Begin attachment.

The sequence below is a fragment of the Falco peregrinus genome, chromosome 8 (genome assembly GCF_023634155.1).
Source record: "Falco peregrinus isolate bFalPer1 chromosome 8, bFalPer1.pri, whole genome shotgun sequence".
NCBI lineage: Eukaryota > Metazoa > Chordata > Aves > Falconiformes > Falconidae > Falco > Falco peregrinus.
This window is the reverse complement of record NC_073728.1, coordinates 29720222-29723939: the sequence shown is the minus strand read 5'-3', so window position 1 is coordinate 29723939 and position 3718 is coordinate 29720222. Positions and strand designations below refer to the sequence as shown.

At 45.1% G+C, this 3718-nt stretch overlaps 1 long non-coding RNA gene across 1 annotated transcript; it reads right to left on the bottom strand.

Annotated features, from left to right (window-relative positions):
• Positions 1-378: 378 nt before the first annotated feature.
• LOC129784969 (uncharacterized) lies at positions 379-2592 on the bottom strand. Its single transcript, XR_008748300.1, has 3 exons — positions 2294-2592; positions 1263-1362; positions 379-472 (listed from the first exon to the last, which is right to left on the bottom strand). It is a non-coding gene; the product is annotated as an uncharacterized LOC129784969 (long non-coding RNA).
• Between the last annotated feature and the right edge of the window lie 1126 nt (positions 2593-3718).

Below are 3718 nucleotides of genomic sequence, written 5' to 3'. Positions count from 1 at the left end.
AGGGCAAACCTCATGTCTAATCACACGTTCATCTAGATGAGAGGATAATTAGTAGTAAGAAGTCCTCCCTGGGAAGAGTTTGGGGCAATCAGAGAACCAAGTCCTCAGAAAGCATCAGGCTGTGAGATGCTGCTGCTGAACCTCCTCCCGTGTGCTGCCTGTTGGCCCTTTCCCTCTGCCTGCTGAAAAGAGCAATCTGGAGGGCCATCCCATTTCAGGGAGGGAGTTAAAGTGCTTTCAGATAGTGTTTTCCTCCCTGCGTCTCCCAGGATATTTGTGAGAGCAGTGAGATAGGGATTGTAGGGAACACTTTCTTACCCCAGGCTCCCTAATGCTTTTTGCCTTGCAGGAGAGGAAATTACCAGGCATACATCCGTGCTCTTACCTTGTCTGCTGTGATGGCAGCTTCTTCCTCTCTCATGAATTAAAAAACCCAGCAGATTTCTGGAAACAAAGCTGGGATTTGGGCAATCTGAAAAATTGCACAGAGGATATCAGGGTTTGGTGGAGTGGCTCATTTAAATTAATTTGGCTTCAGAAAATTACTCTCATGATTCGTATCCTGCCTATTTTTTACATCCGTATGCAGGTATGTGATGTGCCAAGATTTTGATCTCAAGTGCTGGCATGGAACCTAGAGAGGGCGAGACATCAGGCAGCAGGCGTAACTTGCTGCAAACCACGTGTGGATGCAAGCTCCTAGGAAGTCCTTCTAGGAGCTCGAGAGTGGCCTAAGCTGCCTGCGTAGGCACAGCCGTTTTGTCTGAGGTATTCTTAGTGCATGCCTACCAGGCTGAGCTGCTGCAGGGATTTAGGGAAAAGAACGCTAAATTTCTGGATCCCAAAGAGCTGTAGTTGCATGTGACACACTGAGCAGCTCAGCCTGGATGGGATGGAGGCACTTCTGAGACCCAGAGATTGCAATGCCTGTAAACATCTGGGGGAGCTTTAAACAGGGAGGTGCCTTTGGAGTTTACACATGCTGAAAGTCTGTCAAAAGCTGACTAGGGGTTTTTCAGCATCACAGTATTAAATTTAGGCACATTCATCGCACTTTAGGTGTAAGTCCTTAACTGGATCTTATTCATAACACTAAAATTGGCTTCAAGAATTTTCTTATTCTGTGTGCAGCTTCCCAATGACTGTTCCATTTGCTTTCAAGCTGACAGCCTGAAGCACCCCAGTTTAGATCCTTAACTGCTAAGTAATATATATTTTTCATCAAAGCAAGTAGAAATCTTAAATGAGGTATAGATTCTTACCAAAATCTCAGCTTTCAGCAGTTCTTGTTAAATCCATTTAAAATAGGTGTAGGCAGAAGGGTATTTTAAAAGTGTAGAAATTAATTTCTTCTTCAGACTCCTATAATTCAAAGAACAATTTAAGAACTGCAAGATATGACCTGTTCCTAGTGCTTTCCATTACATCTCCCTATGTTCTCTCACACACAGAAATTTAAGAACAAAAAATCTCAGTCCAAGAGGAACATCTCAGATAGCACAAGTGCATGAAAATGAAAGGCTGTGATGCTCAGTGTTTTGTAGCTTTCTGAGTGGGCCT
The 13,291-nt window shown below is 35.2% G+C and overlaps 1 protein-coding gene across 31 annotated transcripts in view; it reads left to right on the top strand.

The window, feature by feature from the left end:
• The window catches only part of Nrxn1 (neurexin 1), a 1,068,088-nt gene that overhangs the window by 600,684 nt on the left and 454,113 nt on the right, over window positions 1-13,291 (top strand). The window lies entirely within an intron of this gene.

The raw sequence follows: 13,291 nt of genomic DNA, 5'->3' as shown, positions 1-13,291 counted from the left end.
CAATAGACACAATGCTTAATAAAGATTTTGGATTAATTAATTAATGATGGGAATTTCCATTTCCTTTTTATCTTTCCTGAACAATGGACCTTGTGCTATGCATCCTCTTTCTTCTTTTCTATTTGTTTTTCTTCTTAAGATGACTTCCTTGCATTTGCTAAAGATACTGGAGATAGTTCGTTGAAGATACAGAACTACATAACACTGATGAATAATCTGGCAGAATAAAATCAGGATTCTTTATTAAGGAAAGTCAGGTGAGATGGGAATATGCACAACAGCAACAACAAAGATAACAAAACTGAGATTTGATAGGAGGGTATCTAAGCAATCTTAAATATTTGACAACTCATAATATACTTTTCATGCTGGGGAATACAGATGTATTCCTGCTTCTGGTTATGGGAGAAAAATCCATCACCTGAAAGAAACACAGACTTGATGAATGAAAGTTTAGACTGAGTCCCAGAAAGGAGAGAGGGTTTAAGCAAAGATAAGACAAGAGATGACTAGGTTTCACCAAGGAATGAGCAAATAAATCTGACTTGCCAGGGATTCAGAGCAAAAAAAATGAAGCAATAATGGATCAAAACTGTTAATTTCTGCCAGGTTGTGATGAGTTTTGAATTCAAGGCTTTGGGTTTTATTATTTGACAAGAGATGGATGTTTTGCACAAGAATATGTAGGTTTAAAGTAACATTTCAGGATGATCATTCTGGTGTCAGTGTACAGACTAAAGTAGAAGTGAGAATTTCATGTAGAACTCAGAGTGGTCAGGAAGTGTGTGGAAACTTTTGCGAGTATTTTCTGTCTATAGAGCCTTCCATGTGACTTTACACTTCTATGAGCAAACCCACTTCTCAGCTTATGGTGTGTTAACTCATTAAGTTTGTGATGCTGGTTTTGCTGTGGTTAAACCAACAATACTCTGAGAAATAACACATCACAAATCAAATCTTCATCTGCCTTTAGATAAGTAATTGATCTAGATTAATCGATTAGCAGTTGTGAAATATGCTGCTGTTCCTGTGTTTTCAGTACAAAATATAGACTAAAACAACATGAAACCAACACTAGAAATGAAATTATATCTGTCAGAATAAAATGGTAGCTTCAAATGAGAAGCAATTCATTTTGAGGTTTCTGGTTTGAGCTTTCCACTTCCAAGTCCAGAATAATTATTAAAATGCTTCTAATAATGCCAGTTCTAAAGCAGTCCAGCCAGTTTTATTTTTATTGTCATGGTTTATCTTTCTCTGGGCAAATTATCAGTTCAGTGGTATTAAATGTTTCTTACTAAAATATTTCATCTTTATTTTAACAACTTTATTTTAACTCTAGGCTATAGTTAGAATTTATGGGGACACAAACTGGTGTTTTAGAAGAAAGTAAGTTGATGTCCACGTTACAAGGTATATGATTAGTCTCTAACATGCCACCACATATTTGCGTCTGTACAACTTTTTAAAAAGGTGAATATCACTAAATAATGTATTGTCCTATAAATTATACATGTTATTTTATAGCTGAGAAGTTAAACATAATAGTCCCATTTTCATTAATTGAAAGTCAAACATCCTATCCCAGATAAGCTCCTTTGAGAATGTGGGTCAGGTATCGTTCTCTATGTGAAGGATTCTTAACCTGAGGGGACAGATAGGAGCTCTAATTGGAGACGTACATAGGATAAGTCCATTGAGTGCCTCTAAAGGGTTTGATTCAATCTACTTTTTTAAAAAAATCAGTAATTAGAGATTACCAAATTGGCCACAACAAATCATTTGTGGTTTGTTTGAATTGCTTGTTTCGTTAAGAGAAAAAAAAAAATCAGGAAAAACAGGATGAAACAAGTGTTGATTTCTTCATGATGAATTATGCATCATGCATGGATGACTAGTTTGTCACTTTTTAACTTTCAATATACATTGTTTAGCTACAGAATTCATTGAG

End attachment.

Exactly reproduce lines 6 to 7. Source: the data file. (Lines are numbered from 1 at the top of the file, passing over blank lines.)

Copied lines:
Annotated features, from left to right (window-relative positions):
• Positions 1-378: 378 nt before the first annotated feature.